• Saving for a rainy day was something our parents and grandparents told us as we were growing up. However, back then it didn’t seem to apply to use. That was the stuff the grown-ups had to worry about.
  • Fast forward a few years, and we are now the grown-ups. Adult life soon proves that saving for a rainy day is never a bad idea. The path of life is never as straightforward as we’d like it to be. It’s full of straight stretches. Along the way, though, there are several curves that must be navigated and mountains that must be conquered.
  • Not saving the extra money you have on hand for a time you’ll really need it is not a priority for many adults. We all have that one friend who has a crisis in the middle of the month because they needed to have car repairs done that they hadn’t budgeted for. Maybe you are that friend!

Here are some tips for people who struggle to save money:

1. Have a fixed savings plan

Set a fixed amount you plan to save every month. You might want to put some of that into a separate bank account that you only use in an emergency. Set up a debit order that takes the money as soon as your salary is paid. Invest the balance in a savings product that your financial advisor recommends. This is a long-term savings strategy.

2. Know what you’re spending on

We tend to look at the debit orders and accounts we have under the umbrella of expenses. Write your expenses down and categorise them. Each expense must be listed as debt, necessaries, and non-essentials.

These include eating out, your daily cup of coffee on the way to work or your satellite TV package. Necessary expenses are for things like the bond, insurance, vehicle payments, school fees, etc. Look at your non-essential expenditure and see what you can do to cut it down to fund your savings efforts.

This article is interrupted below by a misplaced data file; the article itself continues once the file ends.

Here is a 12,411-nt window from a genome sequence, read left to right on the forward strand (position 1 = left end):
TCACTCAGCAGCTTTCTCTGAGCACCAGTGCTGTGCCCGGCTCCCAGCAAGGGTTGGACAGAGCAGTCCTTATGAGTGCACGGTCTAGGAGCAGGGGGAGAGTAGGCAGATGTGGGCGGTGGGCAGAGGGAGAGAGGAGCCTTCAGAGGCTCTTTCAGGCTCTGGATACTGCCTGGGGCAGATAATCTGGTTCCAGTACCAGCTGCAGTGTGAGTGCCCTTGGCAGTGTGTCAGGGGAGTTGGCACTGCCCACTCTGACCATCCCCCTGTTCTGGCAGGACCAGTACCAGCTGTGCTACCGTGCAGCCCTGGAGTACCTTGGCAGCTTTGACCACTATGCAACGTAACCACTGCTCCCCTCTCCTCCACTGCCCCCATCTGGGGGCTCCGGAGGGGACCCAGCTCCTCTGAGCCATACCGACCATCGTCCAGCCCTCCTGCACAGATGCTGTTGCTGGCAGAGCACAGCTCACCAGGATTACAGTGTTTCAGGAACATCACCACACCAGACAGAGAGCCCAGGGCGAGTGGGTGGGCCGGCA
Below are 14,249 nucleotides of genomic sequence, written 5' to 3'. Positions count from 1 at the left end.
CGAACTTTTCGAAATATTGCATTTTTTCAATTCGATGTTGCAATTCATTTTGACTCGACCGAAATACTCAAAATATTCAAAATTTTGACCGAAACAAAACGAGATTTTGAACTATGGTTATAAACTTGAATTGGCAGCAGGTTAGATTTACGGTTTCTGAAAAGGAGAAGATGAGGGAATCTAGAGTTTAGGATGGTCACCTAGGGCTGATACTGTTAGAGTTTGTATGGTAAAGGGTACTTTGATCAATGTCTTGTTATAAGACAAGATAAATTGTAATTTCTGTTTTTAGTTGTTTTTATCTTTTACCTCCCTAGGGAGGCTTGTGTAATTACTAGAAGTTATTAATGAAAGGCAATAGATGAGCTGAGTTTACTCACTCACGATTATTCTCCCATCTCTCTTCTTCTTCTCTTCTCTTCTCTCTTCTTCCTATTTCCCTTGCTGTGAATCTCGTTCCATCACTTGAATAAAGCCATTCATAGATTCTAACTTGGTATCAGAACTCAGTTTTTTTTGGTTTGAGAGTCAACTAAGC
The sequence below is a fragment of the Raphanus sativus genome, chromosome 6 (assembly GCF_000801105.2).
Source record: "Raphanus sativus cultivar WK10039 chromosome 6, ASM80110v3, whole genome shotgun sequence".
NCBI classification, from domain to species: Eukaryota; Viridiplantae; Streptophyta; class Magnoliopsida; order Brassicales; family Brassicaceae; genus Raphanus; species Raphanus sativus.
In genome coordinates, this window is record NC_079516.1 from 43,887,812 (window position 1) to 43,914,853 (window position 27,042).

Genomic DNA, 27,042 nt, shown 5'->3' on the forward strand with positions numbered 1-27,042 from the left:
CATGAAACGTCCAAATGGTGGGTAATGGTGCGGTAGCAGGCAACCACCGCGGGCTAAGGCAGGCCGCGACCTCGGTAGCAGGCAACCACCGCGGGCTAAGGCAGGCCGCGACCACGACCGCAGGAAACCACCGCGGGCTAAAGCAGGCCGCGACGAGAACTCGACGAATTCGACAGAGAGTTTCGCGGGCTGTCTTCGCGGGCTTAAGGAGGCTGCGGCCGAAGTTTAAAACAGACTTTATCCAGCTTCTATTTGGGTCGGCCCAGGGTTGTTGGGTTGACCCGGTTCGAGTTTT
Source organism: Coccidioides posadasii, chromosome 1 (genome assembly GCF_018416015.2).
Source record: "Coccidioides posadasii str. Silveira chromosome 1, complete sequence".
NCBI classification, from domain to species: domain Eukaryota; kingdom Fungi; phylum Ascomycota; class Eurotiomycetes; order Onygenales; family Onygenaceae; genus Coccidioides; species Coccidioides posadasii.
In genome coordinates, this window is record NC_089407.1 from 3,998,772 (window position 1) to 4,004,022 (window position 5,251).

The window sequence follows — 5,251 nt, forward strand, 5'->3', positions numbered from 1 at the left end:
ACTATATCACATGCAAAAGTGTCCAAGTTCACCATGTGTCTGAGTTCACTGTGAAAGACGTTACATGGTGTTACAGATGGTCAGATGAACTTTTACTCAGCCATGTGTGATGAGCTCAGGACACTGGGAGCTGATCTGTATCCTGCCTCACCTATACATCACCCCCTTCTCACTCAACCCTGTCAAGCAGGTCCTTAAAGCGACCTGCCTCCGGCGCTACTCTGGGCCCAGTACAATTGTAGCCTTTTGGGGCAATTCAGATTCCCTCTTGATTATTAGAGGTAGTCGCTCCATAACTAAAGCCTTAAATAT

3. Be realistic in your budget

You can’t cut all non-essential spending out of your budget. Consider something like changing your daily latte experience to a weekly treat. Incorporate a set amount for non-essentials in your budget and stick to it. Keep track of how much money you spend on those little extras to make sure you don’t exceed the amount.

Review your non-essentials budget and be creative in cutting it down. It might be time to downgrade your satellite TV package, take a cheaper cell phone contract and pack lunch for work.

4. Examine your debt

Being in a debt cycle is dangerous. The only major debt you should have is your bond, your car, and insurance policies. Any other short-term loans, credit cards, and store accounts are an extra burden. Make your first priority saving extra money to pay these unnecessary debts and get rid of them.

5. Don’t assume your rainy day isn’t coming

Escalating petrol prices are passed onto the public by increases in the prices of all consumer goods. The VAT increase in 2018 has forced prices even higher. The technical recession makes the economy volatile. An interest rate hike may come when you least expect it which impacts on all your debt repayments. This is going to place a strain on your budget.

We often experience sudden unforeseen expenses such as an emergency trip to attend a funeral. You cannot afford to go into debt to fulfil your family responsibilities. This is the type of circumstance in which you’d access your emergency fund.

There’s no time like the present to start your savings campaign. Set up a separate bank account and consult a financial advisor to find a long-term savings product that works for you. Avoid dealing with rainy days by going into more debt. You’re exposing yourself to creating debt you can’t pay which can lead to a nasty run-in with the Credit Bureau.

  • It’ never too late to start savings. Set aside money in a separate bank account and have a long-term savings plan.
  • Take a hard look at your non-essential expenses and cut down on them where you can.
  • Settle unnecessary debt as soon as you can.
  • Your rainy day is inevitable – the best thing you can do is be prepared.
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